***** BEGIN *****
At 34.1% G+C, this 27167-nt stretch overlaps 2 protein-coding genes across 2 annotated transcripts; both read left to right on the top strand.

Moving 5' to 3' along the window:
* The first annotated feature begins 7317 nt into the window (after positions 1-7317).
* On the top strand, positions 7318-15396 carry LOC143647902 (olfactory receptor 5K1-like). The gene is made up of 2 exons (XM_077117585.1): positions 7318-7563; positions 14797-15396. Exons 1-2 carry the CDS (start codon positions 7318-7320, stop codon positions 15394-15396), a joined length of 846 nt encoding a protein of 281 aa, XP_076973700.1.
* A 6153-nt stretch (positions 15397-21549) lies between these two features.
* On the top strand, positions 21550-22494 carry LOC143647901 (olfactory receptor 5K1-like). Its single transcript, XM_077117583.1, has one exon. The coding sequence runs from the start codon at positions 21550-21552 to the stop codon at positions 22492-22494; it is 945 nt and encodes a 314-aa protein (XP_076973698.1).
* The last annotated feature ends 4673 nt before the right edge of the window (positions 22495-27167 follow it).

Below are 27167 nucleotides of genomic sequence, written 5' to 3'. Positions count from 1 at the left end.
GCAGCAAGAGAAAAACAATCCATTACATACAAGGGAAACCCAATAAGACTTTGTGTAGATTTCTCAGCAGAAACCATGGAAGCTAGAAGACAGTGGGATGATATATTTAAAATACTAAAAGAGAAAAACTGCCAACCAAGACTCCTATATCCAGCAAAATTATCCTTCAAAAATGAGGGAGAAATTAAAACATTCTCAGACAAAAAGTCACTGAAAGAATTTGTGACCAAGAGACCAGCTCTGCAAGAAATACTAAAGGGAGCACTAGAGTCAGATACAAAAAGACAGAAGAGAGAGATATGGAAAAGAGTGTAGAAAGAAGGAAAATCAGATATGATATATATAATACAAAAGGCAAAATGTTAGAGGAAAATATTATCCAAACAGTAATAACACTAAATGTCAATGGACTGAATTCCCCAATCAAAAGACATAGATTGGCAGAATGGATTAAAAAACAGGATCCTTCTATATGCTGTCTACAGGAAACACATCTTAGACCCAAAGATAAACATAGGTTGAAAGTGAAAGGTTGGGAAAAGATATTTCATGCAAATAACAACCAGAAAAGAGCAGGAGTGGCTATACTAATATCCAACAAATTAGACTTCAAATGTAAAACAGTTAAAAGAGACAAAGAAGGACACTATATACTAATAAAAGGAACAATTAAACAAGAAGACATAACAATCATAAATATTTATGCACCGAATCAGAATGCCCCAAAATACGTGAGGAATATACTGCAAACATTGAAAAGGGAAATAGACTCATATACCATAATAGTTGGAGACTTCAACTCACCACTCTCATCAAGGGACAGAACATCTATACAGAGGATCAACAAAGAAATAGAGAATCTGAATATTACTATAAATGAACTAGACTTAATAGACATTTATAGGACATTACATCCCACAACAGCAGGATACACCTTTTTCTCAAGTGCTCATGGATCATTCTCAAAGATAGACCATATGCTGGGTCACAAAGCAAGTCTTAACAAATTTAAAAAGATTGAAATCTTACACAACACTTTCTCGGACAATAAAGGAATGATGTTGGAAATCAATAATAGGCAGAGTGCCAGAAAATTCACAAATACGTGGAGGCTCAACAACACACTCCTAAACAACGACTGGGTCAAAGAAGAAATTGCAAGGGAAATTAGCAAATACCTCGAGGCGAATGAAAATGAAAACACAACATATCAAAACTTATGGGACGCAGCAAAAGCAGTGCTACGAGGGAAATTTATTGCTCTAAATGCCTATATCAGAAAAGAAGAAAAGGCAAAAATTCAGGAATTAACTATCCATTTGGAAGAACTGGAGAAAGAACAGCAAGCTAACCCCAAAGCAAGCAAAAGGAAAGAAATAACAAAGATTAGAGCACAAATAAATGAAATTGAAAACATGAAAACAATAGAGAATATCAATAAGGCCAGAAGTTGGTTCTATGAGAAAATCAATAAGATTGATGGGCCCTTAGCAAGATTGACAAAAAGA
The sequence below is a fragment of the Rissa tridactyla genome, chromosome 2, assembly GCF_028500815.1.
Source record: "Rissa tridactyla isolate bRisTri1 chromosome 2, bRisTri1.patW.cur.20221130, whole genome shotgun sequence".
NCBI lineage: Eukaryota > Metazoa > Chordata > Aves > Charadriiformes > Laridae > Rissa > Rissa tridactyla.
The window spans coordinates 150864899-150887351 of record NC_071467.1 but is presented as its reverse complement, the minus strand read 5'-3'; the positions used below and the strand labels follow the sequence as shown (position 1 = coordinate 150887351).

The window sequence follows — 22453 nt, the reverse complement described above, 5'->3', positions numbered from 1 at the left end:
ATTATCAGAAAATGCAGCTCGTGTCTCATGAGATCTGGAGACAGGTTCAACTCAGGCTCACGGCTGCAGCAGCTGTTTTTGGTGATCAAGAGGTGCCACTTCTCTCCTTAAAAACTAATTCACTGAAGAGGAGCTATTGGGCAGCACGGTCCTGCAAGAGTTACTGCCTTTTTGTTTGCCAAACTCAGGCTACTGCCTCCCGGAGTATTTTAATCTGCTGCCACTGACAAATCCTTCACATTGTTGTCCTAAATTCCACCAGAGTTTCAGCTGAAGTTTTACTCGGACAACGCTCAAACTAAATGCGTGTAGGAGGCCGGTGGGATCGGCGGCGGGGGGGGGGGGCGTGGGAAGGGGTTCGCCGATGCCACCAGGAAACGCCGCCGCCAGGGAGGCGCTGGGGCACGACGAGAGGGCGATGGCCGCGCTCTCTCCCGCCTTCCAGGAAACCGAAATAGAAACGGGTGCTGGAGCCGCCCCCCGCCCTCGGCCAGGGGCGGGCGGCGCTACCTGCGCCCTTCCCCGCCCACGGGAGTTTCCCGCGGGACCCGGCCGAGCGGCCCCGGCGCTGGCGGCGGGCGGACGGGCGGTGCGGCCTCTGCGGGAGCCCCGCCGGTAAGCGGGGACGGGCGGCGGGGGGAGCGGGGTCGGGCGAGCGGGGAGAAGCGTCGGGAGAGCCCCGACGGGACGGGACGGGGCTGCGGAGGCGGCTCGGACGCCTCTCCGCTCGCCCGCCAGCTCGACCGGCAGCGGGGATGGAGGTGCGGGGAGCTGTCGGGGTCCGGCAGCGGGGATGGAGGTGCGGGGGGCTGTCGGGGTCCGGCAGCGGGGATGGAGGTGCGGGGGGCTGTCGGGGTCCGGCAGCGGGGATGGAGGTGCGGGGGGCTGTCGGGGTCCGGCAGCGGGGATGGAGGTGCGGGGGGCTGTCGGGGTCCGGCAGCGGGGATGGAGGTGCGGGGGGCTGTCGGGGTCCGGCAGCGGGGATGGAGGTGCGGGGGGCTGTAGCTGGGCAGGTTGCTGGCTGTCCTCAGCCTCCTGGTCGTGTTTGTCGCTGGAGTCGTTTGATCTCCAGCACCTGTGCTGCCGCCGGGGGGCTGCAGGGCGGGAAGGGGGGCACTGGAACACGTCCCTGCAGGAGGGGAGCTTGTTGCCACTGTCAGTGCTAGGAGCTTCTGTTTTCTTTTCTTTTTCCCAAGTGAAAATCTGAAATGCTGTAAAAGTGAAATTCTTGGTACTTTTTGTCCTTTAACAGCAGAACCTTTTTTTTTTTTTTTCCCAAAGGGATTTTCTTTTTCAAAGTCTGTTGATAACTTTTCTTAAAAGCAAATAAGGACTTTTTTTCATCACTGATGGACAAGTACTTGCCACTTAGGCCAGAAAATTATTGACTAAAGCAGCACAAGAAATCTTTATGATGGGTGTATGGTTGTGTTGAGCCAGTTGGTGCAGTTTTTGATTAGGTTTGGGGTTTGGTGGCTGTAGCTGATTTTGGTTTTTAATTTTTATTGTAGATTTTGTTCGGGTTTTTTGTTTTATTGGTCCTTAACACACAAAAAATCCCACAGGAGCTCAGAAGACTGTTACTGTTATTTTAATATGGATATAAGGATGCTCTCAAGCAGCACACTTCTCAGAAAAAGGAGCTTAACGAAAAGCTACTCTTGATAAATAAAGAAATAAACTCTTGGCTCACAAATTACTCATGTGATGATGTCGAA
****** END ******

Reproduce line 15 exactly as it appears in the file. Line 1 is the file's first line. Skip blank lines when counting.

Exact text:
ATTATCAGAAAATGCAGCTCGTGTCTCATGAGATCTGGAGACAGGTTCAACTCAGGCTCACGGCTGCAGCAGCTGTTTTTGGTGATCAAGAGGTGCCACTTCTCTCCTTAAAAACTAATTCACTGAAGAGGAGCTATTGGGCAGCACGGTCCTGCAAGAGTTACTGCCTTTTTGTTTGCCAAACTCAGGCTACTGCCTCCCGGAGTATTTTAATCTGCTGCCACTGACAAATCCTTCACATTGTTGTCCTAAATTCCACCAGAGTTTCAGCTGAAGTTTTACTCGGACAACGCTCAAACTAAATGCGTGTAGGAGGCCGGTGGGATCGGCGGCGGGGGGGGGGGGCGTGGGAAGGGGTTCGCCGATGCCACCAGGAAACGCCGCCGCCAGGGAGGCGCTGGGGCACGACGAGAGGGCGATGGCCGCGCTCTCTCCCGCCTTCCAGGAAACCGAAATAGAAACGGGTGCTGGAGCCGCCCCCCGCCCTCGGCCAGGGGCGGGCGGCGCTACCTGCGCCCTTCCCCGCCCACGGGAGTTTCCCGCGGGACCCGGCCGAGCGGCCCCGGCGCTGGCGGCGGGCGGACGGGCGGTGCGGCCTCTGCGGGAGCCCCGCCGGTAAGCGGGGACGGGCGGCGGGGGGAGCGGGGTCGGGCGAGCGGGGAGAAGCGTCGGGAGAGCCCCGACGGGACGGGACGGGGCTGCGGAGGCGGCTCGGACGCCTCTCCGCTCGCCCGCCAGCTCGACCGGCAGCGGGGATGGAGGTGCGGGGAGCTGTCGGGGTCCGGCAGCGGGGATGGAGGTGCGGGGGGCTGTCGGGGTCCGGCAGCGGGGATGGAGGTGCGGGGGGCTGTCGGGGTCCGGCAGCGGGGATGGAGGTGCGGGGGGCTGTCGGGGTCCGGCAGCGGGGATGGAGGTGCGGGGGGCTGTCGGGGTCCGGCAGCGGGGATGGAGGTGCGGGGGGCTGTCGGGGTCCGGCAGCGGGGATGGAGGTGCGGGGGGCTGTAGCTGGGCAGGTTGCTGGCTGTCCTCAGCCTCCTGGTCGTGTTTGTCGCTGGAGTCGTTTGATCTCCAGCACCTGTGCTGCCGCCGGGGGGCTGCAGGGCGGGAAGGGGGGCACTGGAACACGTCCCTGCAGGAGGGGAGCTTGTTGCCACTGTCAGTGCTAGGAGCTTCTGTTTTCTTTTCTTTTTCCCAAGTGAAAATCTGAAATGCTGTAAAAGTGAAATTCTTGGTACTTTTTGTCCTTTAACAGCAGAACCTTTTTTTTTTTTTTTCCCAAAGGGATTTTCTTTTTCAAAGTCTGTTGATAACTTTTCTTAAAAGCAAATAAGGACTTTTTTTCATCACTGATGGACAAGTACTTGCCACTTAGGCCAGAAAATTATTGACTAAAGCAGCACAAGAAATCTTTATGATGGGTGTATGGTTGTGTTGAGCCAGTTGGTGCAGTTTTTGATTAGGTTTGGGGTTTGGTGGCTGTAGCTGATTTTGGTTTTTAATTTTTATTGTAGATTTTGTTCGGGTTTTTTGTTTTATTGGTCCTTAACACACAAAAAATCCCACAGGAGCTCAGAAGACTGTTACTGTTATTTTAATATGGATATAAGGATGCTCTCAAGCAGCACACTTCTCAGAAAAAGGAGCTTAACGAAAAGCTACTCTTGATAAATAAAGAAATAAACTCTTGGCTCACAAATTACTCATGTGATGATGTCGAA